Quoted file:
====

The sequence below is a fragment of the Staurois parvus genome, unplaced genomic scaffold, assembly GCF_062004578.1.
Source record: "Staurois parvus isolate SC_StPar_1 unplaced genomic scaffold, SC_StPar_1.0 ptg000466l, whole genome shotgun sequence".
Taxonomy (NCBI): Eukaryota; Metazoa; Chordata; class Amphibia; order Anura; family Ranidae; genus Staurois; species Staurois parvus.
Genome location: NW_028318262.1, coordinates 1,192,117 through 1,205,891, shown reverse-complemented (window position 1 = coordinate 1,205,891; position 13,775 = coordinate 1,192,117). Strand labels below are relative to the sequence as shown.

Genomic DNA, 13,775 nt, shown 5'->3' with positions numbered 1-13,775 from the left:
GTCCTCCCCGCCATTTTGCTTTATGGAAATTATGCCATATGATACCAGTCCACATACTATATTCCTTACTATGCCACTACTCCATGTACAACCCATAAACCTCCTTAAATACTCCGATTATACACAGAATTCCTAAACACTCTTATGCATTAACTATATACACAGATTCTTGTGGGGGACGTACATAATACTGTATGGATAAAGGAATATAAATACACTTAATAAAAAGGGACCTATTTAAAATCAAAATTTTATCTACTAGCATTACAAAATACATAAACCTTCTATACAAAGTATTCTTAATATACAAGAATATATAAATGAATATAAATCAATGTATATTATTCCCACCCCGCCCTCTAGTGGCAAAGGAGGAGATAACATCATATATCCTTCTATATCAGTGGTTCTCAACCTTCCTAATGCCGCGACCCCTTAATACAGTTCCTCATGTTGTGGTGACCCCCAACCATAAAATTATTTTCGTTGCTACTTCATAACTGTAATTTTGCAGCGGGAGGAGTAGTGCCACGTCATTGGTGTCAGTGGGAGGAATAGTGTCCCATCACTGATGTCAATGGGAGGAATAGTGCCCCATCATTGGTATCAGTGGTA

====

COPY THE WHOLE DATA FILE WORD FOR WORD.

The sequence below is a fragment of the Staurois parvus genome, unplaced genomic scaffold, assembly GCF_062004578.1.
Source record: "Staurois parvus isolate SC_StPar_1 unplaced genomic scaffold, SC_StPar_1.0 ptg000466l, whole genome shotgun sequence".
Taxonomy (NCBI): Eukaryota; Metazoa; Chordata; class Amphibia; order Anura; family Ranidae; genus Staurois; species Staurois parvus.
Genome location: NW_028318262.1, coordinates 1,192,117 through 1,205,891, shown reverse-complemented (window position 1 = coordinate 1,205,891; position 13,775 = coordinate 1,192,117). Strand labels below are relative to the sequence as shown.

Genomic DNA, 13,775 nt, shown 5'->3' with positions numbered 1-13,775 from the left:
GTCCTCCCCGCCATTTTGCTTTATGGAAATTATGCCATATGATACCAGTCCACATACTATATTCCTTACTATGCCACTACTCCATGTACAACCCATAAACCTCCTTAAATACTCCGATTATACACAGAATTCCTAAACACTCTTATGCATTAACTATATACACAGATTCTTGTGGGGGACGTACATAATACTGTATGGATAAAGGAATATAAATACACTTAATAAAAAGGGACCTATTTAAAATCAAAATTTTATCTACTAGCATTACAAAATACATAAACCTTCTATACAAAGTATTCTTAATATACAAGAATATATAAATGAATATAAATCAATGTATATTATTCCCACCCCGCCCTCTAGTGGCAAAGGAGGAGATAACATCATATATCCTTCTATATCAGTGGTTCTCAACCTTCCTAATGCCGCGACCCCTTAATACAGTTCCTCATGTTGTGGTGACCCCCAACCATAAAATTATTTTCGTTGCTACTTCATAACTGTAATTTTGCAGCGGGAGGAGTAGTGCCACGTCATTGGTGTCAGTGGGAGGAATAGTGTCCCATCACTGATGTCAATGGGAGGAATAGTGCCCCATCATTGGTATCAGTGGTA